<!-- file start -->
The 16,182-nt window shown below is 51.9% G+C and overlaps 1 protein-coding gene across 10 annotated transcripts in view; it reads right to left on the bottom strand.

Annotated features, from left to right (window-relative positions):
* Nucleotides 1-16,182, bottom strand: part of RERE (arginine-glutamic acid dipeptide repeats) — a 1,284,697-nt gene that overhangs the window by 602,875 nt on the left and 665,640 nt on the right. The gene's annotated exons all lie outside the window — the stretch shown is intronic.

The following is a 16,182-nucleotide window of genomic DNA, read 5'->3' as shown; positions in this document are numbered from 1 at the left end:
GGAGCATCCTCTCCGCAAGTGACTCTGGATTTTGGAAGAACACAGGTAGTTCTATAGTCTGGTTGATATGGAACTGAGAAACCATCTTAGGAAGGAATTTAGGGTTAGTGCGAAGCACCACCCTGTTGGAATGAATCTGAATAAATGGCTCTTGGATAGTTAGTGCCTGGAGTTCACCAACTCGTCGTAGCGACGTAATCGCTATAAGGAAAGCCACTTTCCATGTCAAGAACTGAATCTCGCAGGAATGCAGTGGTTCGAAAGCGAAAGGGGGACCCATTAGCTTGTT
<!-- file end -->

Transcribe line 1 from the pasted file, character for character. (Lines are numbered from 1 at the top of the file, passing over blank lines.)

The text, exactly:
The 16,182-nt window shown below is 51.9% G+C and overlaps 1 protein-coding gene across 10 annotated transcripts in view; it reads right to left on the bottom strand.